I feel fortunate to have a deep love of books. I grew up around books, and to this day, love the smell of of them, the feel of them, the experience of turning the page not quite knowing what’s to come. I feel like it’s in my DNA to love books. While I was being captivated by my first book binding course over fifteen years ago, I happened to find out that one of my ancestors was a book binder and paper maker in the early 1700’s in New York. Yes, I got chills. It all just felt right. So books, in one form or another, feel like part of me.
I am doing some writing about my work these days, and pulled these books from my library. The Art Book is a great little tome. Sometimes I like to just open it at random and see what artist I land on. If it’s someone I’m not so familiar with, I go to the web and do a little more research on him/her. If it’s a familiar artist, I may do the same thing, but with more context going it.
Susan Rothenberg is one of my favorite artists. I enjoy the texture and tone in the minimalism of her work. I usually don’t keep to a limited palette myself. It might be a good exercise for me to do again. The third book highlighting women artists through history is, to me, extremely important. Their names are not as well known as their contemporaries, but when you look at their work, it is equally as strong.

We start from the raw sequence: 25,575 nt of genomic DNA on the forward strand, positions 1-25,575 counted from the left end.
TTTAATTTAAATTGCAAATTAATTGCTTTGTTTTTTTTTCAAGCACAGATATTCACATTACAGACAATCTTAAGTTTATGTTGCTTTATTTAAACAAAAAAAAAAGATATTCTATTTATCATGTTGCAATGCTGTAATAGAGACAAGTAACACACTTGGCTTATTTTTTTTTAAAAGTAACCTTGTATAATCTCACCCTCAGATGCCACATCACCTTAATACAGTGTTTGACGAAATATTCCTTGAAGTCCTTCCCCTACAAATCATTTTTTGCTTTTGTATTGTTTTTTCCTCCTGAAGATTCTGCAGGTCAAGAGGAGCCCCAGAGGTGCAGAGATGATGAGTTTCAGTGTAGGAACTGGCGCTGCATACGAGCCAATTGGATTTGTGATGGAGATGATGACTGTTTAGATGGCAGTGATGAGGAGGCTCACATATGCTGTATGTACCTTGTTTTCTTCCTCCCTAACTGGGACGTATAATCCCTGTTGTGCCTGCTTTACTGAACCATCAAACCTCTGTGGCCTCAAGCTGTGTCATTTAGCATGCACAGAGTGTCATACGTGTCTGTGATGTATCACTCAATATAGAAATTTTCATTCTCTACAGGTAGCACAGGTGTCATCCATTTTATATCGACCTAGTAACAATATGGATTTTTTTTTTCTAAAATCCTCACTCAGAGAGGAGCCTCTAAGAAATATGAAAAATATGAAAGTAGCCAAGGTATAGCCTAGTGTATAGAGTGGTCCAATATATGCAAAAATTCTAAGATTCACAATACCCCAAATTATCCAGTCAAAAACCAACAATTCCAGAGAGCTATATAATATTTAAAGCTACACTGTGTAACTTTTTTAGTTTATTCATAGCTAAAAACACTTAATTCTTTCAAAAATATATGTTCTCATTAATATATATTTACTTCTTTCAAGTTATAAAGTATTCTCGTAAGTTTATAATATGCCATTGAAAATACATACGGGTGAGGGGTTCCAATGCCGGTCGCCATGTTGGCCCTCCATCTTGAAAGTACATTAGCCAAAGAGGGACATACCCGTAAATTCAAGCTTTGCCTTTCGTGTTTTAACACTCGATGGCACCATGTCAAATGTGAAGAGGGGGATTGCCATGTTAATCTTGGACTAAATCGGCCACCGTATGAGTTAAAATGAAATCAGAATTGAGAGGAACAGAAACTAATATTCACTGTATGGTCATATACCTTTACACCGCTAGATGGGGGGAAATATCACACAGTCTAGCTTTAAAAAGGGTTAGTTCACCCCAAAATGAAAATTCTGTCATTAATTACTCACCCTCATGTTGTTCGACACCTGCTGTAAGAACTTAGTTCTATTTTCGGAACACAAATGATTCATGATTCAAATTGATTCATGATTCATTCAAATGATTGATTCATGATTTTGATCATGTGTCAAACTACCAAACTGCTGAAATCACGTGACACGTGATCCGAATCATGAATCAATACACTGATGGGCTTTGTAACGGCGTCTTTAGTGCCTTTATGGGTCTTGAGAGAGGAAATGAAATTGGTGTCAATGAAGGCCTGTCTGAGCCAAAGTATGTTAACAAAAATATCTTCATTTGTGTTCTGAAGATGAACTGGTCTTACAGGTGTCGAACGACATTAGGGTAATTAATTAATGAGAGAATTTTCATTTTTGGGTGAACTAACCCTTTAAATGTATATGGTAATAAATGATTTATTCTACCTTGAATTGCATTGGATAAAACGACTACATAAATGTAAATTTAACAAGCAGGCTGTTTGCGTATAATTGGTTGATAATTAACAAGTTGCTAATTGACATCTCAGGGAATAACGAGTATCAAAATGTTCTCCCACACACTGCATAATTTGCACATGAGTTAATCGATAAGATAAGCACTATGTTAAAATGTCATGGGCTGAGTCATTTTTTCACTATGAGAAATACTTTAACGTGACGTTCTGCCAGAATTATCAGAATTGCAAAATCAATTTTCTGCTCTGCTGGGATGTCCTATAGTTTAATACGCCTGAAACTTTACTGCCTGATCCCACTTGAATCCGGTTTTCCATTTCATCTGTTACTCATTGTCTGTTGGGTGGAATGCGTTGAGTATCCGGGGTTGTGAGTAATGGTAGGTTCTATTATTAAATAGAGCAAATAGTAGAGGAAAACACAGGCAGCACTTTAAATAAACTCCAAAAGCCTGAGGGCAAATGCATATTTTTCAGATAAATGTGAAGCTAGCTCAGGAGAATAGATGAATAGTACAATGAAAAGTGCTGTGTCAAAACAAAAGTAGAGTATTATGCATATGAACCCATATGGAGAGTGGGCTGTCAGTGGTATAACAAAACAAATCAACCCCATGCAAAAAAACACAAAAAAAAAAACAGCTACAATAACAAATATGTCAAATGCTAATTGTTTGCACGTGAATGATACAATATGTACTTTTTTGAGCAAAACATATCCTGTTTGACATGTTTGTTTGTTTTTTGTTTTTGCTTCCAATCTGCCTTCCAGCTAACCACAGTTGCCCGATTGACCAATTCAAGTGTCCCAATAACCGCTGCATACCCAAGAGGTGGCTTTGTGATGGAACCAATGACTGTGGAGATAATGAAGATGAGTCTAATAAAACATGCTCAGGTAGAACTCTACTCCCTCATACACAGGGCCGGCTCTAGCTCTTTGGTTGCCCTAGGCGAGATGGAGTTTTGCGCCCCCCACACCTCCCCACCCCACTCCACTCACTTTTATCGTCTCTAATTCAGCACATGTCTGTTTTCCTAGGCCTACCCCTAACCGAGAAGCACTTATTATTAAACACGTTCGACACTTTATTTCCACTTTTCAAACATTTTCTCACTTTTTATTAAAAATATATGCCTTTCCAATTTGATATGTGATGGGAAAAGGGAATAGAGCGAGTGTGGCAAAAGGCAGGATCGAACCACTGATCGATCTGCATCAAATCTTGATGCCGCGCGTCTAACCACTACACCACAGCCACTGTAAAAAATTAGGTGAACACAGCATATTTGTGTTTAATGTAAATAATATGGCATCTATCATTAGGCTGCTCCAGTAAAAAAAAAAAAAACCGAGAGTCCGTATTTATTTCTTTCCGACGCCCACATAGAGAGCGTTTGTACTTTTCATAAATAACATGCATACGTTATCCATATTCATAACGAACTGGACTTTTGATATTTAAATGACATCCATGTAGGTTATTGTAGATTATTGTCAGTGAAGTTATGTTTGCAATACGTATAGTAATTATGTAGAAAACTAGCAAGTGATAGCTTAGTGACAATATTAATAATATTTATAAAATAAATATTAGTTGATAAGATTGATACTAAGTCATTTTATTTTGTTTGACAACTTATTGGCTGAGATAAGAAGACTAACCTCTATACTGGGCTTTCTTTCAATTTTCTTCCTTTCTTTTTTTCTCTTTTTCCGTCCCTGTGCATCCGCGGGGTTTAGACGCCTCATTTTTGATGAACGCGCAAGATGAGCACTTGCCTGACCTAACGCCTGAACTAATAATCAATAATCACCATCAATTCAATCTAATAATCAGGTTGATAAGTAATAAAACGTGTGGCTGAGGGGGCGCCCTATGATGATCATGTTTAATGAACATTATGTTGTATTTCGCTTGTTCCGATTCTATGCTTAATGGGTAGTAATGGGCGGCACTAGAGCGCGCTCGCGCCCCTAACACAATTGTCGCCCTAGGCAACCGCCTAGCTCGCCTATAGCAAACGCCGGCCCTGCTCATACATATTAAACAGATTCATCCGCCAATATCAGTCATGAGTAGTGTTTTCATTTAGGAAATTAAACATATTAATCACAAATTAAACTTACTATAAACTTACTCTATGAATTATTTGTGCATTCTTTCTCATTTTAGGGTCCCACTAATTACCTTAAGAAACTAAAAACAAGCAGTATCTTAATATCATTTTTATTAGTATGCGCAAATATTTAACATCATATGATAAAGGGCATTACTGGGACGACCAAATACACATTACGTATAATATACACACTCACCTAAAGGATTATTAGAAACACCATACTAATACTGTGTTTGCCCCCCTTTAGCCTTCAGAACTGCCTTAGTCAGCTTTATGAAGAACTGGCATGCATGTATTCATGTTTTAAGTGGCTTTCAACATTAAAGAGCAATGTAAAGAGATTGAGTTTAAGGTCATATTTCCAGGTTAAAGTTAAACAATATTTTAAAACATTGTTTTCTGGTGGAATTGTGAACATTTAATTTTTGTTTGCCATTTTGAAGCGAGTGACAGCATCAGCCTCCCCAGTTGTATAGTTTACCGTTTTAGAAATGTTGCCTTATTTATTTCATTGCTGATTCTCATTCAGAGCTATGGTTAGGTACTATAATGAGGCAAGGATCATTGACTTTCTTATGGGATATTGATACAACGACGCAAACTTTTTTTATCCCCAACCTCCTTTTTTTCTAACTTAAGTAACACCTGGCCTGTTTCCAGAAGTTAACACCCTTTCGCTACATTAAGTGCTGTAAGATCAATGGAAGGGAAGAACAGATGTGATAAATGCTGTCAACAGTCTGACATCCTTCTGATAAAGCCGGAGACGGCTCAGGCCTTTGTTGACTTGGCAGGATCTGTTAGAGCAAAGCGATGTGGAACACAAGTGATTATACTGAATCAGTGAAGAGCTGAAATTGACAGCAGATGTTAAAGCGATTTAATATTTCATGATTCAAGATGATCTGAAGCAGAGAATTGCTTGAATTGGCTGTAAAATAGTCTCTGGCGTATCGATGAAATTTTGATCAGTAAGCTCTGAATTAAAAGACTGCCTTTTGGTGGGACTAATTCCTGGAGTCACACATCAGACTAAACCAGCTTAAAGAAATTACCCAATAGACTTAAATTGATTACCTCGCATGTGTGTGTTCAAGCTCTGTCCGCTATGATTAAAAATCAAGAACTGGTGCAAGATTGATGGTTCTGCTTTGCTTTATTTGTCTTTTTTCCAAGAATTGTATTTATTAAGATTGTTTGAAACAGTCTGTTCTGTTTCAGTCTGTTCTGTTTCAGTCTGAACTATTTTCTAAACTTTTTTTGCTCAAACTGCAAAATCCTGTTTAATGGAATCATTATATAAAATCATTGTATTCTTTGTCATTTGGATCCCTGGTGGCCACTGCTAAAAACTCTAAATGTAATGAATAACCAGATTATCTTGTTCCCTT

Lats week I found a used bookstore that I hadn’t been to before. From the outside, it looked to be filled with paperback romance novels, not quite my cup of tea. I was next door looking at a sump pump for the farm, and had some extra time, so I popped in. It turned out that they had a nice section of older books. Here is what I came away with.
The Thesaurus will likely become collage fodder. Yes, I sometimes cut up books! The first few times, it was challenging for me to do. But with careful selection, I now enjoy repurposing supposedly useless books into new forms. The Smithsonian book on the National Museum of the American Indian is being read and will go into my permanent library, as will the library bound copy of Slaughterhouse Five. I haven’t decided about the Currier and Ives book yet. It was published in 1952 and is filled with medium quality reproductions. The text is in a style that could be quite interesting in collage, so this one will remain in limbo for the time being.
Books are important in the development of my art, real physical books, not electronic ones. So used book stores are places of discovery How many of you enjoy wandering through used book stores?